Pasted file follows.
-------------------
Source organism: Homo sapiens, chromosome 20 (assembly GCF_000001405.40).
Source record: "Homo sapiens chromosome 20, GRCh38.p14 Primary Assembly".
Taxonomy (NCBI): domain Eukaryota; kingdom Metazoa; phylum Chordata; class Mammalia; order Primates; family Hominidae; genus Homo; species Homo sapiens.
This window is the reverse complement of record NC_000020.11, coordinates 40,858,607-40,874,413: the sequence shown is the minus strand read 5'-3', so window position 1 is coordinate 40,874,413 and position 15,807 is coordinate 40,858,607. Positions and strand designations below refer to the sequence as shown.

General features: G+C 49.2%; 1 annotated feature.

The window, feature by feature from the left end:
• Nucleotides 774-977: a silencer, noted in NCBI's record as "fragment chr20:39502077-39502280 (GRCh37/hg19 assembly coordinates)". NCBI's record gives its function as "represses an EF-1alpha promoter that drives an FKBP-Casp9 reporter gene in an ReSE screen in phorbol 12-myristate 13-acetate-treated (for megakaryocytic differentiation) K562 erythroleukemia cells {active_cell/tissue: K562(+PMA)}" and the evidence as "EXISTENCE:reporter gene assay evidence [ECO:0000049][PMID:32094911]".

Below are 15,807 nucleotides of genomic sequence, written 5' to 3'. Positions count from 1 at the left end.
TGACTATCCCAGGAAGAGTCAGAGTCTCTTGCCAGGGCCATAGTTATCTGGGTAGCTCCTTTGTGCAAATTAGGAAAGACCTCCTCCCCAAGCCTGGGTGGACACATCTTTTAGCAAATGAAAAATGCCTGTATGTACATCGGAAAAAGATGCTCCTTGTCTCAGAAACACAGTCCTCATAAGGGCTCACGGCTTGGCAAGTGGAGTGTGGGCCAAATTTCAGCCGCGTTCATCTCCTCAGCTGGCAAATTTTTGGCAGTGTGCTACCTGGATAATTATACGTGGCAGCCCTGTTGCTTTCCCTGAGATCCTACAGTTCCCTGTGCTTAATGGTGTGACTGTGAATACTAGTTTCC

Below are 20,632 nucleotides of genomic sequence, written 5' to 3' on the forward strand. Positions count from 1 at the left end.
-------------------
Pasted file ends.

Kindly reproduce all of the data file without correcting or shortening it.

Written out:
Source organism: Homo sapiens, chromosome 20 (assembly GCF_000001405.40).
Source record: "Homo sapiens chromosome 20, GRCh38.p14 Primary Assembly".
Taxonomy (NCBI): domain Eukaryota; kingdom Metazoa; phylum Chordata; class Mammalia; order Primates; family Hominidae; genus Homo; species Homo sapiens.
This window is the reverse complement of record NC_000020.11, coordinates 40,858,607-40,874,413: the sequence shown is the minus strand read 5'-3', so window position 1 is coordinate 40,874,413 and position 15,807 is coordinate 40,858,607. Positions and strand designations below refer to the sequence as shown.

General features: G+C 49.2%; 1 annotated feature.

The window, feature by feature from the left end:
• Nucleotides 774-977: a silencer, noted in NCBI's record as "fragment chr20:39502077-39502280 (GRCh37/hg19 assembly coordinates)". NCBI's record gives its function as "represses an EF-1alpha promoter that drives an FKBP-Casp9 reporter gene in an ReSE screen in phorbol 12-myristate 13-acetate-treated (for megakaryocytic differentiation) K562 erythroleukemia cells {active_cell/tissue: K562(+PMA)}" and the evidence as "EXISTENCE:reporter gene assay evidence [ECO:0000049][PMID:32094911]".

Below are 15,807 nucleotides of genomic sequence, written 5' to 3'. Positions count from 1 at the left end.
TGACTATCCCAGGAAGAGTCAGAGTCTCTTGCCAGGGCCATAGTTATCTGGGTAGCTCCTTTGTGCAAATTAGGAAAGACCTCCTCCCCAAGCCTGGGTGGACACATCTTTTAGCAAATGAAAAATGCCTGTATGTACATCGGAAAAAGATGCTCCTTGTCTCAGAAACACAGTCCTCATAAGGGCTCACGGCTTGGCAAGTGGAGTGTGGGCCAAATTTCAGCCGCGTTCATCTCCTCAGCTGGCAAATTTTTGGCAGTGTGCTACCTGGATAATTATACGTGGCAGCCCTGTTGCTTTCCCTGAGATCCTACAGTTCCCTGTGCTTAATGGTGTGACTGTGAATACTAGTTTCC

Below are 20,632 nucleotides of genomic sequence, written 5' to 3' on the forward strand. Positions count from 1 at the left end.